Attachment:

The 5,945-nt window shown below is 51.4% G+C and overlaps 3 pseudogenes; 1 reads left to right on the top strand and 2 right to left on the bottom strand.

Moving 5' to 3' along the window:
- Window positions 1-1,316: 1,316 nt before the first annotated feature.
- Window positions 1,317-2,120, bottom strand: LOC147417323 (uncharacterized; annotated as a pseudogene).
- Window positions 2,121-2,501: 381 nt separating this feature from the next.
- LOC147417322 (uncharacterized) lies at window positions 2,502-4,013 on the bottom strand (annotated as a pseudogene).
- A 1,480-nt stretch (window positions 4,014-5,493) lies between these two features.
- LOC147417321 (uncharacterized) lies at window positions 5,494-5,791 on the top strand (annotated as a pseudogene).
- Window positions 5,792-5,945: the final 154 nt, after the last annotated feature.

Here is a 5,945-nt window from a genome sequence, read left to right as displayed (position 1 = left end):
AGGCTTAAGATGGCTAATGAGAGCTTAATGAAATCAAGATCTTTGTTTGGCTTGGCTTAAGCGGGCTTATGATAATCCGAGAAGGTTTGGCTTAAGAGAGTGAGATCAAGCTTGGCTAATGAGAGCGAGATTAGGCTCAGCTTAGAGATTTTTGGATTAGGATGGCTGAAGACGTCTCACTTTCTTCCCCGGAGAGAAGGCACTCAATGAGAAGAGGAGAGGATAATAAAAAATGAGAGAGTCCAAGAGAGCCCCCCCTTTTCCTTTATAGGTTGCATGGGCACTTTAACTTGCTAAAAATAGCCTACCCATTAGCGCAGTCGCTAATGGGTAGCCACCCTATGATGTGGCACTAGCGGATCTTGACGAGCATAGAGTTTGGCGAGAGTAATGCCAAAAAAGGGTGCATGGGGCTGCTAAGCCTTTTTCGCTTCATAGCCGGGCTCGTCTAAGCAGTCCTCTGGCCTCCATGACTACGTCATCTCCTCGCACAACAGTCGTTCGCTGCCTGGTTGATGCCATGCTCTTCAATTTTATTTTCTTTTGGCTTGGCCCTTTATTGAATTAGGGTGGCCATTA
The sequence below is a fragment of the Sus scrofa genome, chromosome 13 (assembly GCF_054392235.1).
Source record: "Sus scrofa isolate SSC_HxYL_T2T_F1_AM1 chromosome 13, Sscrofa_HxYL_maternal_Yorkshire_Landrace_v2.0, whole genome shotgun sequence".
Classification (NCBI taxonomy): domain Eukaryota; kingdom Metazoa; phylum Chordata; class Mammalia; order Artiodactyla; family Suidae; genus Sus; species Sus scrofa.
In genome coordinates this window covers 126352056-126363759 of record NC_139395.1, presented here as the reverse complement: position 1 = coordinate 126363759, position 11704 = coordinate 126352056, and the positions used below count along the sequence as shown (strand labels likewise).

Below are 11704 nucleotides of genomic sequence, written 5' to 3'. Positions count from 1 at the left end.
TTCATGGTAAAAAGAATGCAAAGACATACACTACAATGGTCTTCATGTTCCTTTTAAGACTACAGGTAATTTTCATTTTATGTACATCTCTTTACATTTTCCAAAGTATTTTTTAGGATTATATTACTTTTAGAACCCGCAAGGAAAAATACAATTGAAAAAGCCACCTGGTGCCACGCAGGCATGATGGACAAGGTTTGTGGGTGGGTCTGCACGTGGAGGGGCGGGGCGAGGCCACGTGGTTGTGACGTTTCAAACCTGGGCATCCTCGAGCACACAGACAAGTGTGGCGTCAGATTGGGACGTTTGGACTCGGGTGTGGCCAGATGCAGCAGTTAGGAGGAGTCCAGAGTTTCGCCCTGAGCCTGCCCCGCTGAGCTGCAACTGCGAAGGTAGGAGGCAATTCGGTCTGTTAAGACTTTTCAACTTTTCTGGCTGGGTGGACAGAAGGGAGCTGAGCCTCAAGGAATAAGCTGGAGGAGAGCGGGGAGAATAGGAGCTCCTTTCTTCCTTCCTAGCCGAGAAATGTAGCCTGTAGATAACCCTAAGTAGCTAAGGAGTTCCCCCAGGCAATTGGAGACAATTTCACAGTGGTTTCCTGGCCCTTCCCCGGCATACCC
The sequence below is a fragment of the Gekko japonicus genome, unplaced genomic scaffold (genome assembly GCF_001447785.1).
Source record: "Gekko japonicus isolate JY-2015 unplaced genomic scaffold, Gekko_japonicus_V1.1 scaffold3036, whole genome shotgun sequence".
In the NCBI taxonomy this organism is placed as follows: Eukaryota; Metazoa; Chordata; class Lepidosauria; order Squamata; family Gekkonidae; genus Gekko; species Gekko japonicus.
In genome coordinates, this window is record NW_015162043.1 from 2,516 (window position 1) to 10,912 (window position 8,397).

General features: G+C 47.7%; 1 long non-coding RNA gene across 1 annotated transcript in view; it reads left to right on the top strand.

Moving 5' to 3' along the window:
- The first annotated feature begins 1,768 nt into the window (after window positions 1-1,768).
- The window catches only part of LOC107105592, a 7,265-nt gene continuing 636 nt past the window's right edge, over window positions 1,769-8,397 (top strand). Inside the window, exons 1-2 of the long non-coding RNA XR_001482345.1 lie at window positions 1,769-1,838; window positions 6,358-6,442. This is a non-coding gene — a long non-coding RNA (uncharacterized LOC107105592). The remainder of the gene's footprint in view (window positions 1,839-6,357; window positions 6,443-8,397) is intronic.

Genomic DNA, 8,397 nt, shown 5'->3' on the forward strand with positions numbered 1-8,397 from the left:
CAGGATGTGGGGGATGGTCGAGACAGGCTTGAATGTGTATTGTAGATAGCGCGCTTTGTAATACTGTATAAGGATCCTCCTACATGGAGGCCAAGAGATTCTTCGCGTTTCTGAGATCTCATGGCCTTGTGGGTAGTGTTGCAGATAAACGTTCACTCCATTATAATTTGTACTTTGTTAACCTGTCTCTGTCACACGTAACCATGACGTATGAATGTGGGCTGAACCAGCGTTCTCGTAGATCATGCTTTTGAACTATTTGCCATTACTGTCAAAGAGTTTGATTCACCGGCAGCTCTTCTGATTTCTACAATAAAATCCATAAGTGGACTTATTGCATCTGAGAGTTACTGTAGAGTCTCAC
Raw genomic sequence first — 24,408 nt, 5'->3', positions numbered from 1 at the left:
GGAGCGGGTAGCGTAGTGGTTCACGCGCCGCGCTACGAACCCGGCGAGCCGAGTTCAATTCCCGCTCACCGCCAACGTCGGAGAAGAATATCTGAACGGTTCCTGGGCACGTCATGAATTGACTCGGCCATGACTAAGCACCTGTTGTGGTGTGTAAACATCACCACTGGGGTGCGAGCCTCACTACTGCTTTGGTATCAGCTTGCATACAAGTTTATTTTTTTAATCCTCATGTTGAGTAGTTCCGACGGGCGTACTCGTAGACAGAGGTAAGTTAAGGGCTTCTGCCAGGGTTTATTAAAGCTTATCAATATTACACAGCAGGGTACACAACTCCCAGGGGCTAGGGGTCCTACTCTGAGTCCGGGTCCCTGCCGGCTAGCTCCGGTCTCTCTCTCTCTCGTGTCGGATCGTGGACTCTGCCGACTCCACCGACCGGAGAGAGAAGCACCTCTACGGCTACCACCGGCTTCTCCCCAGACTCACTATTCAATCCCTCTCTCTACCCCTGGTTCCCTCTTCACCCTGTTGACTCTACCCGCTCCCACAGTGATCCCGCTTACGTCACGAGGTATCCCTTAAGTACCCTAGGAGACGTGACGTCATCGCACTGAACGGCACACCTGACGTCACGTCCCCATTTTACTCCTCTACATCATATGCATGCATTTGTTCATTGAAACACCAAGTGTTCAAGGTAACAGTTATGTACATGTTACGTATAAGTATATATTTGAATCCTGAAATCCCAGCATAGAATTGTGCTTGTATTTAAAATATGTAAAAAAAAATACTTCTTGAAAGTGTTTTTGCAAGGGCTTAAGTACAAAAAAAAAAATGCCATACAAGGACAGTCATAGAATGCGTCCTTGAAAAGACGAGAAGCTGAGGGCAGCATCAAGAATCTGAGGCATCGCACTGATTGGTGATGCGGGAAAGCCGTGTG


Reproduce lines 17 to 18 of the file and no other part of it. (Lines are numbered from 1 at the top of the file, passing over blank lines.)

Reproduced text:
TTCATGGTAAAAAGAATGCAAAGACATACACTACAATGGTCTTCATGTTCCTTTTAAGACTACAGGTAATTTTCATTTTATGTACATCTCTTTACATTTTCCAAAGTATTTTTTAGGATTATATTACTTTTAGAACCCGCAAGGAAAAATACAATTGAAAAAGCCACCTGGTGCCACGCAGGCATGATGGACAAGGTTTGTGGGTGGGTCTGCACGTGGAGGGGCGGGGCGAGGCCACGTGGTTGTGACGTTTCAAACCTGGGCATCCTCGAGCACACAGACAAGTGTGGCGTCAGATTGGGACGTTTGGACTCGGGTGTGGCCAGATGCAGCAGTTAGGAGGAGTCCAGAGTTTCGCCCTGAGCCTGCCCCGCTGAGCTGCAACTGCGAAGGTAGGAGGCAATTCGGTCTGTTAAGACTTTTCAACTTTTCTGGCTGGGTGGACAGAAGGGAGCTGAGCCTCAAGGAATAAGCTGGAGGAGAGCGGGGAGAATAGGAGCTCCTTTCTTCCTTCCTAGCCGAGAAATGTAGCCTGTAGATAACCCTAAGTAGCTAAGGAGTTCCCCCAGGCAATTGGAGACAATTTCACAGTGGTTTCCTGGCCCTTCCCCGGCATACCC
The sequence below is a fragment of the Gekko japonicus genome, unplaced genomic scaffold (genome assembly GCF_001447785.1).